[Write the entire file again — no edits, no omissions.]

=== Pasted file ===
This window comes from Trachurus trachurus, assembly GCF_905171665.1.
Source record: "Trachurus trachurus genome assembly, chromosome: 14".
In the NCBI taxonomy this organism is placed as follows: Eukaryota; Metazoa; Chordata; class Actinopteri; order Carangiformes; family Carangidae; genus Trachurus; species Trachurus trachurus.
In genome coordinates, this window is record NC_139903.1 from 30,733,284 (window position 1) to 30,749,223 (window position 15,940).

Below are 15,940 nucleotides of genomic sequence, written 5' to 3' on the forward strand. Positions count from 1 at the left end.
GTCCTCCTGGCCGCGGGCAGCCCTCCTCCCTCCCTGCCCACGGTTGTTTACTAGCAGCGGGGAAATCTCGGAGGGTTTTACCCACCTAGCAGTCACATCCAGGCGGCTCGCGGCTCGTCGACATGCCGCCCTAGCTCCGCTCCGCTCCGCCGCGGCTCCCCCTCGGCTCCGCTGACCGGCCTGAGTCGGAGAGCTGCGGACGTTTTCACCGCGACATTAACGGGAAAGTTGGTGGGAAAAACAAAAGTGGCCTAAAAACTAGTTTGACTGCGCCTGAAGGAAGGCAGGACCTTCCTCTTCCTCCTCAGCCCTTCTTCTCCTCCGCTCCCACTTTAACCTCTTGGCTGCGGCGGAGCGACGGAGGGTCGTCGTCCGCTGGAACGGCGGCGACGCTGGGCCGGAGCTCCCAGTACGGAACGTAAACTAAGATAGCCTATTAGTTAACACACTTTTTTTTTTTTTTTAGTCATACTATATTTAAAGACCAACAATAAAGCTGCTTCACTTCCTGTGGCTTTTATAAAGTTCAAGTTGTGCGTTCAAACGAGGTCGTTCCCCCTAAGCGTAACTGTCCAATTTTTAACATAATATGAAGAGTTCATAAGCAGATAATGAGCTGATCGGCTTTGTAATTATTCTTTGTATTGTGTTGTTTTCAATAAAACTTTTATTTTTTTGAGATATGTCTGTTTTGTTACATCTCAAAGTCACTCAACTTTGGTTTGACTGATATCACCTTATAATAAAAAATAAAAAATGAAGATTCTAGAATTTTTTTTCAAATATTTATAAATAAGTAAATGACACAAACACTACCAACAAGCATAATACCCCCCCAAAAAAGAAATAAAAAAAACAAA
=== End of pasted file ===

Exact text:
This window comes from Trachurus trachurus, assembly GCF_905171665.1.
Source record: "Trachurus trachurus genome assembly, chromosome: 14".
In the NCBI taxonomy this organism is placed as follows: Eukaryota; Metazoa; Chordata; class Actinopteri; order Carangiformes; family Carangidae; genus Trachurus; species Trachurus trachurus.
In genome coordinates, this window is record NC_139903.1 from 30,733,284 (window position 1) to 30,749,223 (window position 15,940).

Below are 15,940 nucleotides of genomic sequence, written 5' to 3' on the forward strand. Positions count from 1 at the left end.
GTCCTCCTGGCCGCGGGCAGCCCTCCTCCCTCCCTGCCCACGGTTGTTTACTAGCAGCGGGGAAATCTCGGAGGGTTTTACCCACCTAGCAGTCACATCCAGGCGGCTCGCGGCTCGTCGACATGCCGCCCTAGCTCCGCTCCGCTCCGCCGCGGCTCCCCCTCGGCTCCGCTGACCGGCCTGAGTCGGAGAGCTGCGGACGTTTTCACCGCGACATTAACGGGAAAGTTGGTGGGAAAAACAAAAGTGGCCTAAAAACTAGTTTGACTGCGCCTGAAGGAAGGCAGGACCTTCCTCTTCCTCCTCAGCCCTTCTTCTCCTCCGCTCCCACTTTAACCTCTTGGCTGCGGCGGAGCGACGGAGGGTCGTCGTCCGCTGGAACGGCGGCGACGCTGGGCCGGAGCTCCCAGTACGGAACGTAAACTAAGATAGCCTATTAGTTAACACACTTTTTTTTTTTTTTTAGTCATACTATATTTAAAGACCAACAATAAAGCTGCTTCACTTCCTGTGGCTTTTATAAAGTTCAAGTTGTGCGTTCAAACGAGGTCGTTCCCCCTAAGCGTAACTGTCCAATTTTTAACATAATATGAAGAGTTCATAAGCAGATAATGAGCTGATCGGCTTTGTAATTATTCTTTGTATTGTGTTGTTTTCAATAAAACTTTTATTTTTTTGAGATATGTCTGTTTTGTTACATCTCAAAGTCACTCAACTTTGGTTTGACTGATATCACCTTATAATAAAAAATAAAAAATGAAGATTCTAGAATTTTTTTTCAAATATTTATAAATAAGTAAATGACACAAACACTACCAACAAGCATAATACCCCCCCAAAAAAGAAATAAAAAAAACAAA